by Marwan, W., Wagler, A., Weismantel, R..
Series: 2006-10, Preprints
The reconstruction of biochemical and genetic networks from experimental data by generating realistic models of structure and function with predictive power is an important challenge in the post-genomic era. Here we describe an exact mathematical approach to the automatic reconstruction of regulatory networks from experimental data that reflect the time-dependent response to perturbation. Based on a mathematical proof, the procedure yields a complete list of all alternative network structures together with the minimal number of yet undetected network components required to reproduce a given data set. Starting with experimental data arrayed in a table, the generation and combinatorial processing of difference vectors finally yields the incidence matrix of a stochastic place-transition Petri net that accounts for the time-dependent signal flux. The procedure is outlined step by step by reconstructing a minimal network underlying a simple physiological response of a living cell to sensory stimulation. We subsequently show how Petri nets obtained by automatic reconstruction can be used to derive stochastic or deterministic quantitative models of biochemical or genetic networks that in turn can be used to design experiments aimed to specifically discriminate between members of a complete list of alternative network structures that account for the behavior of a system.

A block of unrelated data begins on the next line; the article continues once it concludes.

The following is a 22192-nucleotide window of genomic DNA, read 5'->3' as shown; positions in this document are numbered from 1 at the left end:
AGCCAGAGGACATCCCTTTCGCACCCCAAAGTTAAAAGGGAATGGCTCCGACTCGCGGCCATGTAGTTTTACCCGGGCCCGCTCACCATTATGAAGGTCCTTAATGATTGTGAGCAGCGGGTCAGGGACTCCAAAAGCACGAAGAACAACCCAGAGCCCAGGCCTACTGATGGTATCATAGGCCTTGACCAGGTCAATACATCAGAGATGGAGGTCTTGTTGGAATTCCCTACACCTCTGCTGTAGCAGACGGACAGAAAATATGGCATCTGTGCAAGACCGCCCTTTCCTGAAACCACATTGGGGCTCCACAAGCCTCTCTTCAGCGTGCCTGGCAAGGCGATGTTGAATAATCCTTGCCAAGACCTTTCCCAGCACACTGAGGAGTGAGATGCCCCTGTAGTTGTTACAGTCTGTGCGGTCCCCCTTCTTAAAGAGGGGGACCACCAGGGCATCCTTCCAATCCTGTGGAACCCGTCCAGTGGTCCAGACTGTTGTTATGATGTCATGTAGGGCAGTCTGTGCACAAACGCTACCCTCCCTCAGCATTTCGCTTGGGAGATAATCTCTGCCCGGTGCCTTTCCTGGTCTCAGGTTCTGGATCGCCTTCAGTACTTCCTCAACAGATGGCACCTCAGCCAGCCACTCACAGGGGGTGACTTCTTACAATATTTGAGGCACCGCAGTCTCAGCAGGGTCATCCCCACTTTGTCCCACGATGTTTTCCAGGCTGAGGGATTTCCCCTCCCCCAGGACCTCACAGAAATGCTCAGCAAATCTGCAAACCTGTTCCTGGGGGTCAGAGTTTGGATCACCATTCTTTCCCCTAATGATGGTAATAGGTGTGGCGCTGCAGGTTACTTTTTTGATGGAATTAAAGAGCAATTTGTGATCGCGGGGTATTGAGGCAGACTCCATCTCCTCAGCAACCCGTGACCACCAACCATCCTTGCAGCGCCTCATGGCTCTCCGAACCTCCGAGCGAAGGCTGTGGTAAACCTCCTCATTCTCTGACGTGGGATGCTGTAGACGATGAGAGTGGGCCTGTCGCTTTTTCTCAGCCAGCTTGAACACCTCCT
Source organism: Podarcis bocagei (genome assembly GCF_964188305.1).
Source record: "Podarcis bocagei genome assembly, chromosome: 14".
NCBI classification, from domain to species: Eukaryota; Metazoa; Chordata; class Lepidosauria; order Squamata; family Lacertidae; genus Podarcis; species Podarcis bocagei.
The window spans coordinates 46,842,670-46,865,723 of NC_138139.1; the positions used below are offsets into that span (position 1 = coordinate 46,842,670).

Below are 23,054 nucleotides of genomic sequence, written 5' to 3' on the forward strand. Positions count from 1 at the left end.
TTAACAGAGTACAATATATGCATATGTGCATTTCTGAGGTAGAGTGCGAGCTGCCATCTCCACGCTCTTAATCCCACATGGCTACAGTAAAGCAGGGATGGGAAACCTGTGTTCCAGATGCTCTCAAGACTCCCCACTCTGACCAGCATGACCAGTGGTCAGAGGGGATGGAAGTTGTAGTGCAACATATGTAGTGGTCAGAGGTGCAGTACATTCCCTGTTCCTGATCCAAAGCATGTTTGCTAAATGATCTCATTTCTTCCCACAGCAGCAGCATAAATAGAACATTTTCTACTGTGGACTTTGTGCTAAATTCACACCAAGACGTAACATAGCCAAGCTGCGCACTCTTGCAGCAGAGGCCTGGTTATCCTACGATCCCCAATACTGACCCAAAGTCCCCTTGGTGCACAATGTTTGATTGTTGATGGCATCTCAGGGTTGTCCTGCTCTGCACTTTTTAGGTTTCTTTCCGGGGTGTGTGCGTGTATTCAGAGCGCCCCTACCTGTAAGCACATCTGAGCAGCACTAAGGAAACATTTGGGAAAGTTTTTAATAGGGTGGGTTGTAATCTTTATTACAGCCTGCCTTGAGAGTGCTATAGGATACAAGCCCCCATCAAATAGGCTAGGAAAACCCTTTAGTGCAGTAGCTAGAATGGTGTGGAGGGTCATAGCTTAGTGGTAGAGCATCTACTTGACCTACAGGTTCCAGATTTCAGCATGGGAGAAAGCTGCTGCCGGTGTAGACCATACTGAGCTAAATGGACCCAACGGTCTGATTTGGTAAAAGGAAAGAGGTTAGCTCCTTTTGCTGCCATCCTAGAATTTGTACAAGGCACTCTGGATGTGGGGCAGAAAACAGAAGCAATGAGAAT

The automatic reconstruction procedure can also be used to modify a given network or to design a network through obtaining a provably complete list of all network structures that can exhibit a predefined behavior, in terms of inputs, outputs and the time dependent activity of any of its components.
network reconstruction, reverse engeneering